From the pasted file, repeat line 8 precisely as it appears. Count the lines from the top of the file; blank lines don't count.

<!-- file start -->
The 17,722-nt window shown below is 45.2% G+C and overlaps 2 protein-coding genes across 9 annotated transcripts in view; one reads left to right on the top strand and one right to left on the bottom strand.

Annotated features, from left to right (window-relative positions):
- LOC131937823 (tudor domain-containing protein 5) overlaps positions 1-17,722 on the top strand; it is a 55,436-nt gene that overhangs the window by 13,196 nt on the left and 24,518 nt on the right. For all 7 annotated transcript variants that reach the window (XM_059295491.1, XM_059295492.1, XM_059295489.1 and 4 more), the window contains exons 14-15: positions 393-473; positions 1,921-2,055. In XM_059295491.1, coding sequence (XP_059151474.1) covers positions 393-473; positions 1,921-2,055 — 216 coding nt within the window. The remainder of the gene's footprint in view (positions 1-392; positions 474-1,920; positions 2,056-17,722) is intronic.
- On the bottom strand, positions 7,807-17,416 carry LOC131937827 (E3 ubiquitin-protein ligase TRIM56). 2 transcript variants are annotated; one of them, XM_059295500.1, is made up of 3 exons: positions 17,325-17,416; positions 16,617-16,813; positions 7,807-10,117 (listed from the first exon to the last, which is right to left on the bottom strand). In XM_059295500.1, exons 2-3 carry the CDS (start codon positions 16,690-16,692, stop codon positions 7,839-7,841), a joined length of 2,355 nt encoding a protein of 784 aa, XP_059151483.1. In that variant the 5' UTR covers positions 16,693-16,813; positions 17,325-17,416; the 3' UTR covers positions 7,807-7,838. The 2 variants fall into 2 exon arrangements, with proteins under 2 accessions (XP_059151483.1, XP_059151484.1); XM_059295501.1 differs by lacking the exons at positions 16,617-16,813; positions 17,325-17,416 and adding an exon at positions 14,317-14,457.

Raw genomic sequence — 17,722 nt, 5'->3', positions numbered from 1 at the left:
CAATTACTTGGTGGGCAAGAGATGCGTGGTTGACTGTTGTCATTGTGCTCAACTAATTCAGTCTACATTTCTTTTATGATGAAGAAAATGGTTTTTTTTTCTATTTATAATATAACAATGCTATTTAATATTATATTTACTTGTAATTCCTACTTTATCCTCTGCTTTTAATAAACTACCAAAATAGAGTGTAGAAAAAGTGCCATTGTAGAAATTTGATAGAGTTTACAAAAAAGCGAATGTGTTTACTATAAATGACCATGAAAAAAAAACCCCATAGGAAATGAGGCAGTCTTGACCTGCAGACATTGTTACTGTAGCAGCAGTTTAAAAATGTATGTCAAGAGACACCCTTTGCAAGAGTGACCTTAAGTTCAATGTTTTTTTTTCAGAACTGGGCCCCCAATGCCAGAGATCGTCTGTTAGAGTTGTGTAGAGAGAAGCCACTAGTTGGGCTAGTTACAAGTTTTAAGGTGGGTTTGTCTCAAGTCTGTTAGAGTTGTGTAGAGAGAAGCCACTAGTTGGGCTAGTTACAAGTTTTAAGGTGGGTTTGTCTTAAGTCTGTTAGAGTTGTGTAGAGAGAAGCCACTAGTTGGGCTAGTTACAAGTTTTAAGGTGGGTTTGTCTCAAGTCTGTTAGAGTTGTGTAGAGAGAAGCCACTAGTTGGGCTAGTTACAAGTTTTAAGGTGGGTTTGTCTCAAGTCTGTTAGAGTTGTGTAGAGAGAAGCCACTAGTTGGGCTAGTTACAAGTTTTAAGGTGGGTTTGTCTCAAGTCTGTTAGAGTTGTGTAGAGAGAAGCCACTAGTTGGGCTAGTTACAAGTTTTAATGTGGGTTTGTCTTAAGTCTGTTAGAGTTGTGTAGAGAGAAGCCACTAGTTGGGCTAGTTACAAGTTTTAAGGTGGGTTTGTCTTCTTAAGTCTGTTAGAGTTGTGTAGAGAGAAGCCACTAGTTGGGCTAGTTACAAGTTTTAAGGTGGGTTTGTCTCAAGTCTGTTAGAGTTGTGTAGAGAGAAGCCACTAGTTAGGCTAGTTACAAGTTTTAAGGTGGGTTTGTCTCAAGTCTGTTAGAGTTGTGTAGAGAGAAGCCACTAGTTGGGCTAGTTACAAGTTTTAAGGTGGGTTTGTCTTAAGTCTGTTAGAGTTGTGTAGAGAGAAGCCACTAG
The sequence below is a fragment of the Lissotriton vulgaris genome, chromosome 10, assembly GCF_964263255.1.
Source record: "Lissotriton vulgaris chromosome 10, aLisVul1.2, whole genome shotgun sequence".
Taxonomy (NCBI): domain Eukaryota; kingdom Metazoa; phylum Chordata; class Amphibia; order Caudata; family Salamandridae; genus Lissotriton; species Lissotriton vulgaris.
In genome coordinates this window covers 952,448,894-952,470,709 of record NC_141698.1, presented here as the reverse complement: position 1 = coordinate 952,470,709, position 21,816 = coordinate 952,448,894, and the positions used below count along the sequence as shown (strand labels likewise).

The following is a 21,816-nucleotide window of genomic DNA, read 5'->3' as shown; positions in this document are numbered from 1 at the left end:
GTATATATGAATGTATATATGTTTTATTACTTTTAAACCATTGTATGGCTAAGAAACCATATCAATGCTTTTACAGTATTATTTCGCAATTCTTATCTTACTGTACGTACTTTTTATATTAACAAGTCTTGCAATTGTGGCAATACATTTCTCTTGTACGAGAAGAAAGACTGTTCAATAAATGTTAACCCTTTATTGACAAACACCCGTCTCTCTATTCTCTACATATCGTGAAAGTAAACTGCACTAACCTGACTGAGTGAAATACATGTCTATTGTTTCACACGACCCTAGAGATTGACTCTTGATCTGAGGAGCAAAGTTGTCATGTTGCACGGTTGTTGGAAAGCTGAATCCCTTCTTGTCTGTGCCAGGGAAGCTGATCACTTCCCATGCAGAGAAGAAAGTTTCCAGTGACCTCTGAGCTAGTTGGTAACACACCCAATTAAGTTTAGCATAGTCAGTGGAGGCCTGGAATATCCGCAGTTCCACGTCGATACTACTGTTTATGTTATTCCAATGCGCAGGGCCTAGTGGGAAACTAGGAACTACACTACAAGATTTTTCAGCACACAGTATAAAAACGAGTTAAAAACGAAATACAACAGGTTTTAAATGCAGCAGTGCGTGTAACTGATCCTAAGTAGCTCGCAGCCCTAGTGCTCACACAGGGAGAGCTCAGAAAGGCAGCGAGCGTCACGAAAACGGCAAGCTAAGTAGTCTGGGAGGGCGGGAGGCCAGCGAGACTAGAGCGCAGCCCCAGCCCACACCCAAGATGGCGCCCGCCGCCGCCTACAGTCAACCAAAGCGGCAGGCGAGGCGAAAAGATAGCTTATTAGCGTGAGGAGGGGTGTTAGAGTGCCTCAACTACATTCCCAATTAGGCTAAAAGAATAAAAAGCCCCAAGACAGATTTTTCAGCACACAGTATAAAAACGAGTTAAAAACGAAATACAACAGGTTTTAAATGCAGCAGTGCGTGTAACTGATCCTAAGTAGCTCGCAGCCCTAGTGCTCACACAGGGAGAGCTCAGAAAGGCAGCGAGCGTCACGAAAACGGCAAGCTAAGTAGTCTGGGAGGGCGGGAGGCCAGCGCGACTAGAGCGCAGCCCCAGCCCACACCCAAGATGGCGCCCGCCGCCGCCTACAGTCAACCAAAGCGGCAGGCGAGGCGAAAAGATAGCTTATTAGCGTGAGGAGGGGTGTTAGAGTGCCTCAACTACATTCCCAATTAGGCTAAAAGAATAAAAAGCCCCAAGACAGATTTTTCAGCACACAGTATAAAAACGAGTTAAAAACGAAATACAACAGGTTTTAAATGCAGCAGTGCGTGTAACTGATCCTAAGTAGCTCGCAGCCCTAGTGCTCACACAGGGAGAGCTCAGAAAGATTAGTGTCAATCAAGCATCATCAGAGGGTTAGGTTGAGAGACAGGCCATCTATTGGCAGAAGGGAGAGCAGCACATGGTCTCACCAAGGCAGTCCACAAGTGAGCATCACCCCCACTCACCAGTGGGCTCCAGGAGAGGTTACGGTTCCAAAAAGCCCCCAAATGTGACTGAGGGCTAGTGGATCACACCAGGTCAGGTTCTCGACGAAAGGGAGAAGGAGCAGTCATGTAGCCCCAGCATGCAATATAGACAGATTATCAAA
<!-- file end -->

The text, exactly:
Source record: "Lissotriton vulgaris chromosome 10, aLisVul1.2, whole genome shotgun sequence".